I'm doing the same thing you are, for similar reasons. My math degree was half-assed and 20 years ago. I'm doing microbio now, with a full year of biochem, on top of the premed prereqs. It's more difficult work than I thought it would be.

    Can you create a standout experience, such as organizing a free clinic, or starting a non-profit that's for real? That would potentially make a big difference.

    If you're under 30, my vote is that you can still afford to spend a couple years doing something dramatic like the Peace Corps.

    Best of luck to you.
  4. mshheaddoc

    mshheaddoc Howdy Moderator Emeritus 15+ Year Member

    Apr 24, 2002
    Wild west of Mistytown
    I can't tell if Dr. Midlife was joking about the free clinic or non-profit but there have been a few who have just started all over and succeeded. Anything with multiple credits and applying to the right schools that will heavily consider your recent coursework is a goal. And clinical experience/research experience is key. If you are willing to work for it over the next few years, one of our most successful stories is OldManDave who overcame a 1.2 GPA and finished his gas residency at Dartmouth. He gradated from KCOM I believe. I might also consider DO schools as they are more forgiving of past GPA errors (but there are some MD schools that do this as well).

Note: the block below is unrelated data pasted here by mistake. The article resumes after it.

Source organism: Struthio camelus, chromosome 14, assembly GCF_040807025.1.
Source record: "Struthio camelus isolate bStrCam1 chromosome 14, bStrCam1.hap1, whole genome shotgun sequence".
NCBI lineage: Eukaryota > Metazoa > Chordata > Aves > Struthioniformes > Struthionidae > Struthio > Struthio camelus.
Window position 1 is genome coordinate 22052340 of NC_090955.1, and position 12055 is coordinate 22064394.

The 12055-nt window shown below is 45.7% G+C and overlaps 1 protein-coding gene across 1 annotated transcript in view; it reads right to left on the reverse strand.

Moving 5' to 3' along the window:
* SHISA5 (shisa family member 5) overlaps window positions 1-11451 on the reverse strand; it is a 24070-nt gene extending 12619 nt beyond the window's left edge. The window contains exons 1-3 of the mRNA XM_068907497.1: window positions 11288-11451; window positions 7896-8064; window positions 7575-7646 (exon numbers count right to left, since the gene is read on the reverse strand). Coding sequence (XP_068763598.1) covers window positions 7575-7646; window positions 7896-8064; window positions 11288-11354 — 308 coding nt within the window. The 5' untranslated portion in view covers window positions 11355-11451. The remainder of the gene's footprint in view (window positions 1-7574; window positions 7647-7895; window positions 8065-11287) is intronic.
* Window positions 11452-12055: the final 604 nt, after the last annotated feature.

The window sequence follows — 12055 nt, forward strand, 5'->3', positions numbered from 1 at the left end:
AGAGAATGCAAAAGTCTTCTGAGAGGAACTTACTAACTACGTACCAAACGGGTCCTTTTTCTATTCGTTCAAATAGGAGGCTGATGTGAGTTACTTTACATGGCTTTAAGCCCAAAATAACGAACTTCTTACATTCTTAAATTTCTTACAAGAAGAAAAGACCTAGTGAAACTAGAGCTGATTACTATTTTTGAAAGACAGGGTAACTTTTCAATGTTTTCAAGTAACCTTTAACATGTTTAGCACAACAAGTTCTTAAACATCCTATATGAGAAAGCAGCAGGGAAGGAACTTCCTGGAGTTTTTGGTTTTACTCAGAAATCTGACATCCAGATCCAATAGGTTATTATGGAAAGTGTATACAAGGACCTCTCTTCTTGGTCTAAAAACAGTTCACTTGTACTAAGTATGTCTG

Rock your coursework get a 4.0 in like 100 credits, take as many science classes as you can, possibly do an SMP and go for it.
  5. Institute

    Institute 2+ Year Member

    Apr 14, 2007
    Right on, thanks for the info you 2.
  6. relentless11

    relentless11 Going broke and loving it Moderator Emeritus 10+ Year Member

    Mar 30, 2001
    Focus on GPA first, then extracurriculars. Even if you start your own clinic, or do the peace corps (and note some of these requires a large time committment), but you have not adequately addressed the GPA issue, then it will be very tough to get into med school. As the others have stated, upward trends are good. You will have to kill the MCAT either way. Regardless of how schools weight the MCAT, just consider the MCAT as equal to GPA, and not a substitute for GPA. That is, a good MCAT score cannot make up for a bad GPA or vice versa.